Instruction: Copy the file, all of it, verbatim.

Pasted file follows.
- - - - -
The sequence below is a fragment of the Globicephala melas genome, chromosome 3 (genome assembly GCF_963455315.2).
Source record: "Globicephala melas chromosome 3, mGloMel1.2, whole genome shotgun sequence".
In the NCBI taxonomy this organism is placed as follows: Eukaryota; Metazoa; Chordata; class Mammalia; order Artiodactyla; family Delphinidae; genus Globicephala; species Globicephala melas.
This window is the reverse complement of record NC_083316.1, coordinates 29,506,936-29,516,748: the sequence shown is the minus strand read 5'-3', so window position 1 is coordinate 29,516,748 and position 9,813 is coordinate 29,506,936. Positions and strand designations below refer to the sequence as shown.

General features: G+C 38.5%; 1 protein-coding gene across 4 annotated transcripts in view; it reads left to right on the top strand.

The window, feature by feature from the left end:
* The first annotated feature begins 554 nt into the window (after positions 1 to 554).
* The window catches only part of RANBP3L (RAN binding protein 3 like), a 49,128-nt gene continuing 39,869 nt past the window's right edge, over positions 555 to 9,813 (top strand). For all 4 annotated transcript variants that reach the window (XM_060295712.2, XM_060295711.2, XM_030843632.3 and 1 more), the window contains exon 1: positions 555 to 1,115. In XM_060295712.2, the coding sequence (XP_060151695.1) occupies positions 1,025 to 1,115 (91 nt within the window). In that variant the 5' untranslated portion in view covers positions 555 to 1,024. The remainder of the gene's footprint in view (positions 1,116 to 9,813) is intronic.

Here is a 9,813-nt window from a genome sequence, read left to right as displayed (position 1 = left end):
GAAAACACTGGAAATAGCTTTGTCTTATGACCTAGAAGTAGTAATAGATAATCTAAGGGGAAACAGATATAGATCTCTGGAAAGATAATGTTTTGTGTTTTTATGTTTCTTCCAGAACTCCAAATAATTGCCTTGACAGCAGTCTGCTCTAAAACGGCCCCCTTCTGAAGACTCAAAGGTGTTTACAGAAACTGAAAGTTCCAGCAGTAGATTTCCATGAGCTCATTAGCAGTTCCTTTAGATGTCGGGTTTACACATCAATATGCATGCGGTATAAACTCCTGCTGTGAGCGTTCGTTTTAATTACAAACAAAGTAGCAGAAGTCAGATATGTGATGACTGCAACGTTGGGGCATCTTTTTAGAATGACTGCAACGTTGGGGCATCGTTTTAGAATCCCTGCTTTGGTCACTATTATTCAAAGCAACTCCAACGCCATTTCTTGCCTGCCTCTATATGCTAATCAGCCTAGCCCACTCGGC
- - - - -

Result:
The sequence below is a fragment of the Globicephala melas genome, chromosome 3 (genome assembly GCF_963455315.2).
Source record: "Globicephala melas chromosome 3, mGloMel1.2, whole genome shotgun sequence".
In the NCBI taxonomy this organism is placed as follows: Eukaryota; Metazoa; Chordata; class Mammalia; order Artiodactyla; family Delphinidae; genus Globicephala; species Globicephala melas.
This window is the reverse complement of record NC_083316.1, coordinates 29,506,936-29,516,748: the sequence shown is the minus strand read 5'-3', so window position 1 is coordinate 29,516,748 and position 9,813 is coordinate 29,506,936. Positions and strand designations below refer to the sequence as shown.

General features: G+C 38.5%; 1 protein-coding gene across 4 annotated transcripts in view; it reads left to right on the top strand.

The window, feature by feature from the left end:
* The first annotated feature begins 554 nt into the window (after positions 1 to 554).
* The window catches only part of RANBP3L (RAN binding protein 3 like), a 49,128-nt gene continuing 39,869 nt past the window's right edge, over positions 555 to 9,813 (top strand). For all 4 annotated transcript variants that reach the window (XM_060295712.2, XM_060295711.2, XM_030843632.3 and 1 more), the window contains exon 1: positions 555 to 1,115. In XM_060295712.2, the coding sequence (XP_060151695.1) occupies positions 1,025 to 1,115 (91 nt within the window). In that variant the 5' untranslated portion in view covers positions 555 to 1,024. The remainder of the gene's footprint in view (positions 1,116 to 9,813) is intronic.

Here is a 9,813-nt window from a genome sequence, read left to right as displayed (position 1 = left end):
GAAAACACTGGAAATAGCTTTGTCTTATGACCTAGAAGTAGTAATAGATAATCTAAGGGGAAACAGATATAGATCTCTGGAAAGATAATGTTTTGTGTTTTTATGTTTCTTCCAGAACTCCAAATAATTGCCTTGACAGCAGTCTGCTCTAAAACGGCCCCCTTCTGAAGACTCAAAGGTGTTTACAGAAACTGAAAGTTCCAGCAGTAGATTTCCATGAGCTCATTAGCAGTTCCTTTAGATGTCGGGTTTACACATCAATATGCATGCGGTATAAACTCCTGCTGTGAGCGTTCGTTTTAATTACAAACAAAGTAGCAGAAGTCAGATATGTGATGACTGCAACGTTGGGGCATCTTTTTAGAATGACTGCAACGTTGGGGCATCGTTTTAGAATCCCTGCTTTGGTCACTATTATTCAAAGCAACTCCAACGCCATTTCTTGCCTGCCTCTATATGCTAATCAGCCTAGCCCACTCGGC